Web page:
- Category: GENERAL
- Published on Thursday, 20 September 2012 22:49
- Written by Ogbuefi Blogs
President Goodluck Jonathan on Wednesday inaugurated a 14-man Presidential Committee on Broadband Technology. He urged the team to use ICT to give Nigeria the headway needed to play a key role in the technology revolution and bring the country at par with other industrialised nations of the world. The committee
has a former managing director of the National Communications Commission (NCC), Ernest Ndukwe as Chairman, and the chairman of Zenith Bank and Visafone, Jim Ovia as co-chairman.
He called on the Ministry of Education to join hands with the Ministry of ICT and incorporate ICT in the country’s education curricular beginning from primary level.
Noting that the country’s key to attaining industrial revolution is in ICT, he said, “it is only ICT that can take any nation to advanced nation and at least we should work hard to join this revolution.”
President Jonathan therefore said the country should begin to think along the line of digital revolution.
He said: “It is a fact that broadband access and Internet technologies are a key enabler of socio-economic growth and the attainment of a fully knowledge-based economy.
“It is important to start thinking of how to build a digital economy particularly in this era of the knowledge economy. The critical factor here is that we are in the middle of a digital economy particularly in this era of the knowledge economy. The critical factor here is that we are in the middle of a digital revolution that has seen ICT transform the global economy. ICTs have changed the way we live, work and learn. In some countries around the world, including Nigeria, ICTs have even transformed the way citizens participate in governance.
“Whereas we are working to transform our present realities, my administration is also laying a proper foundation for a prosperous future. Therefore, the Ministry of Education must incorporate ICTs in our National Education Curricular beginning from the Primary School Level because, if we desire to raise the global ICT leaders of tomorrow, we should not burden them with the disadvantage of starting out late. Celebrated innovators of today, like Bill Gates, founder of Microsoft and Mark Zukerberg, founder of Facebook, discovered their love for software development between the ages of 9 and 12.”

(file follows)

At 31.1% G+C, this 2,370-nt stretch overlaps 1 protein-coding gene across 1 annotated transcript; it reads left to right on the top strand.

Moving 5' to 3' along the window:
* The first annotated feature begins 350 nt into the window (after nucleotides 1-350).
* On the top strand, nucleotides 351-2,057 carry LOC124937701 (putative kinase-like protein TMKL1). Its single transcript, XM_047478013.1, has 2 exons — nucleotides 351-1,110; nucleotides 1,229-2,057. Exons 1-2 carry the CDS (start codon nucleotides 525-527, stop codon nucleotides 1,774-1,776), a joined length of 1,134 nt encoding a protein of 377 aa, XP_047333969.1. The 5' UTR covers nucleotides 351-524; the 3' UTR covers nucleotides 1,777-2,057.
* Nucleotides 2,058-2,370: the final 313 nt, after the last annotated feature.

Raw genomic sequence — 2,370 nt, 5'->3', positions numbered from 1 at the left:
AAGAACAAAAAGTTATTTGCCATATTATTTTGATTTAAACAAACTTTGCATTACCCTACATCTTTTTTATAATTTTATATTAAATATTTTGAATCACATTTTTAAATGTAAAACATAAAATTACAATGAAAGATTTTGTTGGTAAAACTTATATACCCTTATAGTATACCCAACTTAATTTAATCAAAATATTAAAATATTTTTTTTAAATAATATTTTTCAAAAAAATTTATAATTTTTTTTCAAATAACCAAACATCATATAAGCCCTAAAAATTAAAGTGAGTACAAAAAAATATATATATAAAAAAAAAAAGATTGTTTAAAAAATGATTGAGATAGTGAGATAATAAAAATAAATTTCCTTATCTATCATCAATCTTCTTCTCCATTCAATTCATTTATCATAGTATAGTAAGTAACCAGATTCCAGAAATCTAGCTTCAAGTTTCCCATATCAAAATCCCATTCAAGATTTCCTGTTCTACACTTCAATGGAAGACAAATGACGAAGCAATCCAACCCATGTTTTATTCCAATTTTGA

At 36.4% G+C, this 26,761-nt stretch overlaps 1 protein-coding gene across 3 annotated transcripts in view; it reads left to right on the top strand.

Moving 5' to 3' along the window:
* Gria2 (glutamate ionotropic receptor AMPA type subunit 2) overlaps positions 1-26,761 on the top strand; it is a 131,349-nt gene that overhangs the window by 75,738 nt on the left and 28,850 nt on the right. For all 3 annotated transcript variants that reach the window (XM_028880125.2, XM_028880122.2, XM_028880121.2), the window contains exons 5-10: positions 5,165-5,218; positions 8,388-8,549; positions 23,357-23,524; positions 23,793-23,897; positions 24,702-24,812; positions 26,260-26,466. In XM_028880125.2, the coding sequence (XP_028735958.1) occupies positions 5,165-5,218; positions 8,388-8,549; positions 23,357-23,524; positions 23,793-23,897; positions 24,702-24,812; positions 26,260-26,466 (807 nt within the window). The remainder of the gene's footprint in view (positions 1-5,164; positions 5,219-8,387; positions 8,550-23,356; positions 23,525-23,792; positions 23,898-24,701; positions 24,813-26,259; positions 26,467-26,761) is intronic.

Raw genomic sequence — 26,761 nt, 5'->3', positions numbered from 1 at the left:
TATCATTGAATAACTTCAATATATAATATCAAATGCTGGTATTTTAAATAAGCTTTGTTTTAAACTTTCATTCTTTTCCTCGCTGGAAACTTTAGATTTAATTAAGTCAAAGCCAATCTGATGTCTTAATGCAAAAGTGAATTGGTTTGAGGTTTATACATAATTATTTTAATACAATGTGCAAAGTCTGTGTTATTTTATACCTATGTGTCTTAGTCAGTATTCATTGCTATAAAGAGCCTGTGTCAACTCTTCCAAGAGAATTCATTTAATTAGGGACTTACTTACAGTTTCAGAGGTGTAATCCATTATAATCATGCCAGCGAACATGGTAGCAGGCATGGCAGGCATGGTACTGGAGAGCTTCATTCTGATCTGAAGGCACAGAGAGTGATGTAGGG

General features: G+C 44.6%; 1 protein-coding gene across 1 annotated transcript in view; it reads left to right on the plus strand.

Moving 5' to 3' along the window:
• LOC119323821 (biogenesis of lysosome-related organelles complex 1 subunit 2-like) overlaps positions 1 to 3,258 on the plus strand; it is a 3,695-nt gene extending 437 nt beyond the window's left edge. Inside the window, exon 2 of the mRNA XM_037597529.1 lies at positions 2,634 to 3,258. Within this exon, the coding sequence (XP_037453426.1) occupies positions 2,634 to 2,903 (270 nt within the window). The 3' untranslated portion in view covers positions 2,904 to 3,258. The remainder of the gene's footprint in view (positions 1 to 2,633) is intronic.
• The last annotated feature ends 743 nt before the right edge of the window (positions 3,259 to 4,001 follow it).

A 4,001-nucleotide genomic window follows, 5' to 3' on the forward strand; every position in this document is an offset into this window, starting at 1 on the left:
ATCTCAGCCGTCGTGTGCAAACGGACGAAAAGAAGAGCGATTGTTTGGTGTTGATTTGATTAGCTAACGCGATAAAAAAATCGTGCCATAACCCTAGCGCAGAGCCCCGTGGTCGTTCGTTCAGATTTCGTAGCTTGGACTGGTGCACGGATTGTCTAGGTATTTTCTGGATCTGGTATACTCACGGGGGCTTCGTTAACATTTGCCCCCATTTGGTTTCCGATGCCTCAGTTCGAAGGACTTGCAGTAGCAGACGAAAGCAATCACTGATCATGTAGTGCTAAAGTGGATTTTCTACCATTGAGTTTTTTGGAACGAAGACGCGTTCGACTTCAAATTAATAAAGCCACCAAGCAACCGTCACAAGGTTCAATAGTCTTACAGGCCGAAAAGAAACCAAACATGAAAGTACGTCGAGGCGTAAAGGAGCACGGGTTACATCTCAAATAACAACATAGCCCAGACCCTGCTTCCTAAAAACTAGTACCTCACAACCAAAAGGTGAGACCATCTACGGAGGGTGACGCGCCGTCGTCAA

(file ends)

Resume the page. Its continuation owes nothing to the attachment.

He also urged Nigerian parents to begin to expose their children to ICT so as to encourage them to familiarize with new technologies and the desire to develop software programs and applications.
He also assured that his “administration will continue to give the necessary support and encouragement to ICT practitioners in Nigeria to empower collective effort in attaining the goal of 21st century economy.”
Chairman of the Jonathan’s Broadband Committee, Ernest Ndukwe and Jim Ovia’s terms of reference include to evaluate and analyse the current position of broadband infrastructure in the country and articulate an agenda for bridging the gap between the haves and have not’s.
They should look to the United Kingdom for insight.
The Telecoms and Online unit of UK's department for Media and Culture (DCMS) is responsible for broadband policy and delivery in Britain. They are responsible for regulating and enabling growth in telecoms and the digital economy, as well as facilitating the delivery of universal broadband.
A robust, modern and efficient telecoms infrastructure is vital to the nation’s economy and for many years, the UK has led the way on deregulation, in pioneering innovation, and in the early and widespread adoption of new services and standards.
On their website, the Dept. said they are committed to delivering the best superfast broadband network in Europe by 2015 and to do this, the UK Government:
has allocated £530 million during the current Spending Review period to stimulate commercial investment to roll out high speed broadband in rural communities; will invest £150 million in ‘super-connected cities’ across the UK; will invest up to £150 million to improve mobile coverage in the UK for consumers and businesses that live and work in areas where coverage is poor or non-existent
Broadband Delivery UK (BDUK), a unit within DCMS, is responsible for managing the Government’s broadband funding. Individual projects are the responsibility of local authorities and the Devolved Administrations, as set out in BDUK’s delivery model.